This post was written by S.A. Jones, winner of the Attitude category of our writers competition.
I awoke on the morning of the last federal election feeling hopelessly ‘meh’. I still hadn’t made up my mind who to vote for. The choice of candidates ranged from the banal to the terrifying. Voting would serve only to encourage them.
This heartsickness was out of character for me. I’m pretty earnest when it comes to civic responsibility. I’ve been that crashing bore at parties, lecturing people about how irresponsible donkey voting is. I once re-enacted the tennis court oath in my girlfriend Donna’s backyard to explain the difference between the right and left in politics. (Despite being a touch drunk, I’m told my improvisation was both entertaining and enlightening).
As I rounded the bend towards the local primary school I walked past a couple in their fifties. The woman was expressing disbelief at how her husband had voted. ‘It was time for a change’, he said to her. ‘Time for some new ideas. Fresh blood’.
They continued on their way, debating his decision. So much for the old anti-suffragist argument that giving women the vote was pointless because they would simply replicate their men-folks’ preferences!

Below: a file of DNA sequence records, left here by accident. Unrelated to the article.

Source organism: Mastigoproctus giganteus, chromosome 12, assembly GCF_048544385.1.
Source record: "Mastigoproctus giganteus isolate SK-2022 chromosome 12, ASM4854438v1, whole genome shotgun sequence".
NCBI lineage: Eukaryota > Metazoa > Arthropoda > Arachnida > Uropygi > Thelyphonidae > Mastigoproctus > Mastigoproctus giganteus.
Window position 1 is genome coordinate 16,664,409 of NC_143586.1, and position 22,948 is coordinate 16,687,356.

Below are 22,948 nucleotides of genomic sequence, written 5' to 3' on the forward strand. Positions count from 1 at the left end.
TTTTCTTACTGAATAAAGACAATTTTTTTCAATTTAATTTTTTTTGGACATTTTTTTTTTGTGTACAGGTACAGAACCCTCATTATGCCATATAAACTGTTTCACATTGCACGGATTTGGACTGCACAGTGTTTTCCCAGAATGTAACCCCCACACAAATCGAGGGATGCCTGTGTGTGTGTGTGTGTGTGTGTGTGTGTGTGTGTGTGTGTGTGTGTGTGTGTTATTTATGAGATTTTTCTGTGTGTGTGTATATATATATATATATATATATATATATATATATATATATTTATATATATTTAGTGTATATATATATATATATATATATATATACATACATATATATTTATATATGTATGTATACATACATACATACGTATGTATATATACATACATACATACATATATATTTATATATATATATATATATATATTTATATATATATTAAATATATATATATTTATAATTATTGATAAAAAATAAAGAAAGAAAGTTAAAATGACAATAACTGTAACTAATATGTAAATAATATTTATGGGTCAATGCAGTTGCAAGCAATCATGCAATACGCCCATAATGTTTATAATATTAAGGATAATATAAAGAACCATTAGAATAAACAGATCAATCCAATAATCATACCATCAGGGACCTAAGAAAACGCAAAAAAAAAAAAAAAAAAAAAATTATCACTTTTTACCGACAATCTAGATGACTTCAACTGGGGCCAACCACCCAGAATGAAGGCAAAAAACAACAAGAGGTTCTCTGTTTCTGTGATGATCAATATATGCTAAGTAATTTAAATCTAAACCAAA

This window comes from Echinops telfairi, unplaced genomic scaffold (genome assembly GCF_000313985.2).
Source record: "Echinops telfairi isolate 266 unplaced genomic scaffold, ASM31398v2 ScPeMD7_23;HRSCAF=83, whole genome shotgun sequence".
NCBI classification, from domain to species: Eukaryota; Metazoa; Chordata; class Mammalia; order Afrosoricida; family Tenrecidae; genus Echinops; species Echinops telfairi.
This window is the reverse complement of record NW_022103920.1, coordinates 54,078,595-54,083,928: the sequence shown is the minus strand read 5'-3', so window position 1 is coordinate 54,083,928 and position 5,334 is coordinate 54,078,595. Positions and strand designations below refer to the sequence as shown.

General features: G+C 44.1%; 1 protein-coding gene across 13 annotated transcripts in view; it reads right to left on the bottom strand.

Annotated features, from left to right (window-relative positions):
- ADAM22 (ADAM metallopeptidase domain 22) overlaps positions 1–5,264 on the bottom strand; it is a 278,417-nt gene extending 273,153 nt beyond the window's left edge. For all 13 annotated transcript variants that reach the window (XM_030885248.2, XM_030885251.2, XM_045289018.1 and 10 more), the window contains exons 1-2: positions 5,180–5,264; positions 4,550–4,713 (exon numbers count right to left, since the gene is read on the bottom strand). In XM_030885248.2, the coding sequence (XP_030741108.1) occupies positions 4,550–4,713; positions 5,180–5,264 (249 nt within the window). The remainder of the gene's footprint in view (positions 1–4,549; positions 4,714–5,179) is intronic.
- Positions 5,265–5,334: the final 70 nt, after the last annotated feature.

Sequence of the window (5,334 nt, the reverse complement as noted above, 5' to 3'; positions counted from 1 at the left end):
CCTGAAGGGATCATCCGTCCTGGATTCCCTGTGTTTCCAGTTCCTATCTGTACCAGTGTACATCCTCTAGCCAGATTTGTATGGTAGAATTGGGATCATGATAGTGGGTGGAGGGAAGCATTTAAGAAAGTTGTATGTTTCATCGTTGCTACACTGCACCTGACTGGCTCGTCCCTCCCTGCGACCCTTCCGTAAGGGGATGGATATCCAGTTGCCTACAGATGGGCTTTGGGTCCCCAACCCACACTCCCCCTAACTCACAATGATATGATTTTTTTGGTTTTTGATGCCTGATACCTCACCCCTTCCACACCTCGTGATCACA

The queue for the electoral role was orderly and patient. Whatever my fellow voters may have been feeling, there was not the faintest whiff of aggression. If anything, the mood was neighbourly. I thought of the countries where simply turning up on voting day was an act of physical courage. The greatest danger facing me was a paper cut.
The electoral officer located me on the roll, asked if I had already voted and gave me my sheaf of ballot papers. I stood in my cubicle and considered the senate paper.
I felt so leaden that I’d decided to vote above the line. My pencil hovered above the box, ready to strike it’s lazy ‘one’.
In the fraction of a millimetre between the pencil-tip and the paper was the ghost of my late Uncle Roy. A keen amateur historian, Roy bequeathed me his collection of newspaper clippings and books on the Second World War. He also gave me the diary he picked out of the mud when he was serving in France.
That diary is one of my most prized possessions. I know that I should donate it to a museum or see if the Department of Veterans’ Affairs can track down the diarist’s family, but I can’t part with it. I transcribed the diary many years ago, so as not to handle it unnecessarily. It makes for heart-breaking reading. The soldier is so naïve in his enthusiasm. ‘I can’t wait to get stuck into the Bosh’ he writes at one point.